FCW Insider: Dec. 4
The Defense Department's $8 billion office enterprise cloud procurement is on a tight timeline, with a solicitation expected to hit the street in February. But there's still skepticism about whether defense customers will go for a centralized, cloud-based solutions for basic back-office software. Lauren C. Williams reports from the DEOS Industry day.
The IRS is laying the groundwork for a series of relatively small-dollar pilot projects over the next year to flesh out its IT modernization priorities. Derek B. Johnson has the story.
The Department of Homeland Security is looking to small business to help improve capabilities in a range of technology areas, including identity management, blockchain forensics, biometrics, cybersecurity and machine learning for scanners. Mark Rockwell has more.
The National Archives and Records Administration is seeing a spike in comments on routine -- some might even say tedious -- records dispensation notices. Chase Gunter explains.
*** The Office of Personnel Management announced its final six locality pay areas for 2019.
Four original proposed pay areas — Birmingham-Hoover-Talladega, Ala.; Burlington-South Burlington, Vt.; San Antonio-New Braunfels-Pearsall, Texas; and the Virginia Beach-Norfolk area spanning Virginia and North Carolina — were confirmed, as were two additional areas recommended by the Federal Salary Council and approved by the President’s Pay Agent.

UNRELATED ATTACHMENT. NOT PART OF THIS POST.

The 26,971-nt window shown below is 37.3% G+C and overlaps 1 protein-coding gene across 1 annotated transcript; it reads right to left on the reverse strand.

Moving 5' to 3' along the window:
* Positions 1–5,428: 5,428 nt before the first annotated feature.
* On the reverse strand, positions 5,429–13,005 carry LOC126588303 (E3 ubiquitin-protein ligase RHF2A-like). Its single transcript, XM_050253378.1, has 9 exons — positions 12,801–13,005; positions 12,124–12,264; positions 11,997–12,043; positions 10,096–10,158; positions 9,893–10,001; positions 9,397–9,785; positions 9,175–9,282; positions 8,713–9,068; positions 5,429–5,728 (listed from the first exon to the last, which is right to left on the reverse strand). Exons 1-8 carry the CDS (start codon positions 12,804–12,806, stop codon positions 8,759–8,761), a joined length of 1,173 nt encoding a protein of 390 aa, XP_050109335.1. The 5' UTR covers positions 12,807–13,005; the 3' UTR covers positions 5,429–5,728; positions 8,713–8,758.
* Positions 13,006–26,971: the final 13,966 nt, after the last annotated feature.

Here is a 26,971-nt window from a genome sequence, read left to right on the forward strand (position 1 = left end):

The two additional areas are the Corpus Christi-Kingsville-Alice, Texas, area, as well as the Omaha-Council and Bluffs-Fremont combined metro area that includes parts of Nebraska and Iowa.
OPM estimates the six new locality pay areas will impact about 70,000 federal employees. The changes will apply to the first pay period of January.
*** The IRS added a new social account. The dry, just-the-facts tax agency is make a go on Instagram in an effort to meet young taxpayers where they live. Since its Nov. 30 debut on the platform, the IRS has attracted just over 2,300 followers.
The move to Instagram, "will help make people aware of important options they have during the upcoming filing season as well as other tax information they might not be aware" Commissioner Chuck Rettig said in a statement.
*** The Government Publishing Office is making congressional documents easier to access in bulk online. Final copies of bills and laws dating back to 2013, as well as statutes-at-large going back to 2003, will be available in XML format, allowing users to more easily download large sets of documents and access them on mobile, as opposed to having to download files individually.
GPO collaborated with the Office of the Clerk of the House, the Office of the Secretary of the Senate, and the Office of the Federal Register on the transition.
Posted on Dec 04, 2018 at 12:57 AM